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<sec> <title>BACKGROUND</title> <p>Star defined infrastructure as something other things “run on”; it consists mainly of “boring things.” Building on her classic 1999 paper, and acknowledging contemporary developments in technologies, services, and systems, we developed a new theorization of health information infrastructure with five defining characteristics: (1) a material scaffolding, backgrounded when working and foregrounded upon breakdown; (2) embedded, relational, and emergent; (3) collectively learned, known, and practiced (through technologically-supported cooperative work and organizational routines); (4) patchworked (incrementally built and fixed) and path-dependent (influenced by technical and socio-cultural legacies); and (5) institutionally supported and sustained (eg, embodying standards negotiated and overseen by regulatory and professional bodies).</p> </sec> <sec> <title>OBJECTIVE</title> <p>Our theoretical objective was, in a health care context, to explore what information infrastructure is and how it shapes, supports, and constrains technological innovation. Our empirical objective was to examine the challenges of implementing and scaling up video consultation services.</p> </sec> <sec> <title>METHODS</title> <p>In this naturalistic case study, we collected a total of 450 hours of ethnographic observations, over 100 interviews, and about 100 local and national documents over 54 months. Sensitized by the characteristics of infrastructure, we sought examples of infrastructural challenges that had slowed implementation and scale-up. We arranged data thematically to gain familiarity before undertaking an analysis informed by strong structuration, neo-institutional, and social practice theories, together with elements taken from the actor-network theory.</p> </sec> <sec> <title>RESULTS</title> <p>We documented scale-up challenges at three different sites in our original case study, all of which relate to “boring things”: the selection of a platform to support video-mediated consultations, the replacement of desktop computers with virtual desktop infrastructure profiles, and problems with call quality. In a fourth subcase, configuration issues with licensed video-conferencing software limited the spread of the innovation to another UK site. In all four subcases, several features of infrastructure were evident, including: (1) intricacy and lack of dependability of the installed base; (2) interdependencies of technologies, processes, and routines, such that a fix for one problem generated problems elsewhere in the system; (3) the inertia of established routines; (4) the constraining (and, occasionally, enabling) effect of legacy systems; and (5) delays and conflicts relating to clinical quality and safety standards.</p> </sec> <sec> <title>CONCLUSIONS</title> <p>Innovators and change agents who wish to introduce new technologies in health services and systems should: (1) attend to materiality (eg, expect bugs and breakdowns, and prioritize basic dependability over advanced functionality); (2) take a systemic and relational view of technologies (versus as an isolated tool or function); (3) remember that technology-supported work is cooperative and embedded in organizational routines, which are further embedded in other routines; (4) innovate incrementally, taking account of technological and socio-cultural legacies; (5) consider standards but also where these standards come from and what priorities and interests they represent; and (6) seek to create leeway for these standards to be adapted to different local conditions.</p> </sec>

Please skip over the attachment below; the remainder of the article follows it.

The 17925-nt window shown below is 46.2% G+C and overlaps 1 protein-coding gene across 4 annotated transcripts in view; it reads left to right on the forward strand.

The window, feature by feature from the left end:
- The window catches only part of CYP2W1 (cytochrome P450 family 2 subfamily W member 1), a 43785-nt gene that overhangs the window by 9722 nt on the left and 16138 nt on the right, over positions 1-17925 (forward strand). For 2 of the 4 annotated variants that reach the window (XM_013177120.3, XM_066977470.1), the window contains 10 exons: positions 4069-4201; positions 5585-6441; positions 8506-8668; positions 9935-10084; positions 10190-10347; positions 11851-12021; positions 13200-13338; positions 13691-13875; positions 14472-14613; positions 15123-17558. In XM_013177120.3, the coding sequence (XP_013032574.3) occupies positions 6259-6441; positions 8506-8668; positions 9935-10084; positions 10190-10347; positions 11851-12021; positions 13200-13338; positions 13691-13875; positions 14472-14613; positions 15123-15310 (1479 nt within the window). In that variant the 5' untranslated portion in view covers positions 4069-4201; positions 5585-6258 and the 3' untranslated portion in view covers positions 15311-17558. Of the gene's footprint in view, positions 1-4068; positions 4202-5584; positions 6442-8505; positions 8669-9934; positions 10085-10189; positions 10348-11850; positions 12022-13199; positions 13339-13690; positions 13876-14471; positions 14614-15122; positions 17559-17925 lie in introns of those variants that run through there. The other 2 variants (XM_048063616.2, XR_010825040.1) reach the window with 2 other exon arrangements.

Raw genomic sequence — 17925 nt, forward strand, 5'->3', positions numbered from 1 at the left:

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Journal article


JMIR Publications Inc.

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